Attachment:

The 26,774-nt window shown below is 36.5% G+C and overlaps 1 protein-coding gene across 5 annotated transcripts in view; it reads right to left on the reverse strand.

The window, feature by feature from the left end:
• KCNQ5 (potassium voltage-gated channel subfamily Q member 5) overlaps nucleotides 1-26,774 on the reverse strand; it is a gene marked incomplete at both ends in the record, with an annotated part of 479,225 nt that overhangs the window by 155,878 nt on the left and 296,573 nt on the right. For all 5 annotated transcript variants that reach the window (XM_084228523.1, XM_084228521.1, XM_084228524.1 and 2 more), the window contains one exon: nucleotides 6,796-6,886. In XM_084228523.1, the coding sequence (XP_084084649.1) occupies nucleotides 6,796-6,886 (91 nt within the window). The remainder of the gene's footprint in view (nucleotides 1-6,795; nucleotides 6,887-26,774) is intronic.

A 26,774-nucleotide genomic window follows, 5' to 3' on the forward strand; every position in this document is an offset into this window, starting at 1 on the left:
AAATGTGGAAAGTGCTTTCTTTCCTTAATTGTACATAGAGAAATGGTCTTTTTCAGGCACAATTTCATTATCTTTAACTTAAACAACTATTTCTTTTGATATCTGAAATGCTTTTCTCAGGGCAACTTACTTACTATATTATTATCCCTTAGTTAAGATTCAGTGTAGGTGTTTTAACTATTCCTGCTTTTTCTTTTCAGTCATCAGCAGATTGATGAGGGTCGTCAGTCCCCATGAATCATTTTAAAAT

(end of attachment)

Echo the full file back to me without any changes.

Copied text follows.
The 26,774-nt window shown below is 36.5% G+C and overlaps 1 protein-coding gene across 5 annotated transcripts in view; it reads right to left on the reverse strand.

The window, feature by feature from the left end:
• KCNQ5 (potassium voltage-gated channel subfamily Q member 5) overlaps nucleotides 1-26,774 on the reverse strand; it is a gene marked incomplete at both ends in the record, with an annotated part of 479,225 nt that overhangs the window by 155,878 nt on the left and 296,573 nt on the right. For all 5 annotated transcript variants that reach the window (XM_084228523.1, XM_084228521.1, XM_084228524.1 and 2 more), the window contains one exon: nucleotides 6,796-6,886. In XM_084228523.1, the coding sequence (XP_084084649.1) occupies nucleotides 6,796-6,886 (91 nt within the window). The remainder of the gene's footprint in view (nucleotides 1-6,795; nucleotides 6,887-26,774) is intronic.

A 26,774-nucleotide genomic window follows, 5' to 3' on the forward strand; every position in this document is an offset into this window, starting at 1 on the left:
AAATGTGGAAAGTGCTTTCTTTCCTTAATTGTACATAGAGAAATGGTCTTTTTCAGGCACAATTTCATTATCTTTAACTTAAACAACTATTTCTTTTGATATCTGAAATGCTTTTCTCAGGGCAACTTACTTACTATATTATTATCCCTTAGTTAAGATTCAGTGTAGGTGTTTTAACTATTCCTGCTTTTTCTTTTCAGTCATCAGCAGATTGATGAGGGTCGTCAGTCCCCATGAATCATTTTAAAAT